I’ve also crossed paths with people who have grown their fingernails two to three inches long. I’m sorry, but I am not going to pick your nose for you. I refuse. Can’t pick up the credit card you dropped on the floor? What a pity. Here’s a nail clipper.

Back in the dark ages, before internet, when we shared one computer for the entire office and it had a black screen with green, ectoplasmic lettering, I had one coworker who absolutely would not learn the few simple key strokes required to retrieve the data that was essential to have at various times throughout the day. She’d wait until I was at the computer, and then she’d ask me to do it. I did it once or twice, but then I said, “Look, write these steps down, because next time you ask me to do it for you, I’m going to say no.” She didn’t write it down. Next time she asked me to do it, I said no. And she got angry. I’m sorry, are your fingers broken? No? Maybe it’s your brain, then.

I guess I just don’t make a very good enabler. It would be impossible for someone to live under my roof and grow to 600 pounds, to the point where first responders have to remove a bedroom wall in order to cart their butt to the hospital. No. To get to the point where you’re too fat to walk, someone has to be willing to shop, pay for, and hand you the twinkies, and I’m not your girl.

I even get irritated with women who wear 5 inch heels and then complain they can’t run. Yes you can. You just choose not to. There’s a difference.

Life is going to throw you plenty of curve balls. Why on earth would you want to place obstacles in your own path?


[Image credit:]

Bridge Symbolism

Having worked on drawbridges for over 12 years, I’ve come to know how strongly many people feel about bridges in general. Just publish your plans to demolish or replace one, and brace yourself for the public outcry. People love to walk and jog across bridges, and many’s the time I’ve witnessed marriage proposals. Fishermen often have their regular spots staked out, and people love to hop out of their cars during bridge openings to enjoy the weather. For some inexplicable reason, the mentally ill are drawn to bridges as well.

Another strange thing about bridges is that people view them as bigger barriers than regular streets, even if they are fixed span bridges with no chance of causing a delay. People will not hesitate to take a 10 minute drive on an interstate which has the same length of road without exits as even the largest of bridges possesses, but if their route contains a bridge, that same 10 minute drive is viewed as a hassle to be avoided.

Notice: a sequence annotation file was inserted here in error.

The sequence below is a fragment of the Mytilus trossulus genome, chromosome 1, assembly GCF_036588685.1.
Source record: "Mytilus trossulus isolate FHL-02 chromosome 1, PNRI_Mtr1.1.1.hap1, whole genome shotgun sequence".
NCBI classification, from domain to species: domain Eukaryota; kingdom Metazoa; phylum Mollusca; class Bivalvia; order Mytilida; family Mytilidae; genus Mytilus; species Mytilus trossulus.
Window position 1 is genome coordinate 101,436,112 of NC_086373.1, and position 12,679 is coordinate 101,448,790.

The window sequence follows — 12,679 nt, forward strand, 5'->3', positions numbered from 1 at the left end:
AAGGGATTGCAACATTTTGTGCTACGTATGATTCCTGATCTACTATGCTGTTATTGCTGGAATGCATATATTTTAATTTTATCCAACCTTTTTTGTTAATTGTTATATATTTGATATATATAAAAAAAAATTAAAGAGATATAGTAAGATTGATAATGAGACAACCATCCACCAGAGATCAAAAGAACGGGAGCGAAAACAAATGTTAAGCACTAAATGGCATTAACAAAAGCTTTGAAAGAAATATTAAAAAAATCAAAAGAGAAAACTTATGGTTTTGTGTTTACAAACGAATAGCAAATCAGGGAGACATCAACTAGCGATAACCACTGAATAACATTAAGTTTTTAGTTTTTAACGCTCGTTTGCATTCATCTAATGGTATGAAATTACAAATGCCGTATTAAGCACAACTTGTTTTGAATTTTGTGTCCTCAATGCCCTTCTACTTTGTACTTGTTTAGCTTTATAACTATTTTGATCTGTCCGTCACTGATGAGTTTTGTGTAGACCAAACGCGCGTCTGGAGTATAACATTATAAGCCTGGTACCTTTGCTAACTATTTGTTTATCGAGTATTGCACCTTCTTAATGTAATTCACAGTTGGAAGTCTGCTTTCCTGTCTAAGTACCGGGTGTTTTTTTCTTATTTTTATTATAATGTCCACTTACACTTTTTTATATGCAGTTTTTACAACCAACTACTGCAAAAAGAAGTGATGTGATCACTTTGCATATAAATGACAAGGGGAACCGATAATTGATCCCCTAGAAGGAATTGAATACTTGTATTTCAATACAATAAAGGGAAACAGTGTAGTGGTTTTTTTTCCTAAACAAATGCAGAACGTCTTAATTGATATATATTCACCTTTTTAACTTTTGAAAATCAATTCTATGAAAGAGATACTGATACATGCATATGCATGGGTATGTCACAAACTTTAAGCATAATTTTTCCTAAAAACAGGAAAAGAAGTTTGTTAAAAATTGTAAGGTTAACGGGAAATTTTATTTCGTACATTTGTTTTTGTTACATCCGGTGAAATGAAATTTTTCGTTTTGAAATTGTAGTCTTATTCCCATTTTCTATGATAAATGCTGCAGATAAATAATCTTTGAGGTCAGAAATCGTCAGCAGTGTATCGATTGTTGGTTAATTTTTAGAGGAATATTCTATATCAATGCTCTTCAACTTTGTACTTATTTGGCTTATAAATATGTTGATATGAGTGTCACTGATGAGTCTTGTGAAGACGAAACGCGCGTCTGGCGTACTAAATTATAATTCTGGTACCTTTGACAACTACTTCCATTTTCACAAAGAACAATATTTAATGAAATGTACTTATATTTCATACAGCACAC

What do bridges symbolize to people? In the tarot, the bridge card means progress, connections, and stability. Often people view bridges as the only way to reach a destination, and therefore bridges are a way to overcome obstacles. Bridges also represent transitions. “Crossing over” is a euphemism for taking that journey from life to death. Perhaps that’s also why so many people use bridges when they’ve made the unfortunate decision to end their lives, a decision which, speaking from personal observation, is made far more frequently than is reported in the media, and is also a decision which they instantly regret, judging from their screams on the way down. You can be fairly certain that any bridge that you cross that is more than 40 feet above the water has been a place where someone has died.

Perhaps my favorite bridge symbol, though, is that of hope. If you can just get over that bridge, you may find yourself in a better place on the other side. Some bridges are harder to cross than others. If you’re afraid of heights they can be scary. If feeling the surface shaking below your feet unsettles you, then your crossing can pose a challenge, but trust me, that challenge is deceiving. You do NOT want to be on a rigid and inflexible bridge. Not if you want to live. So in some ways bridges can represent a struggle, but one with the prospect of better things on the far shore. I find that inspiring.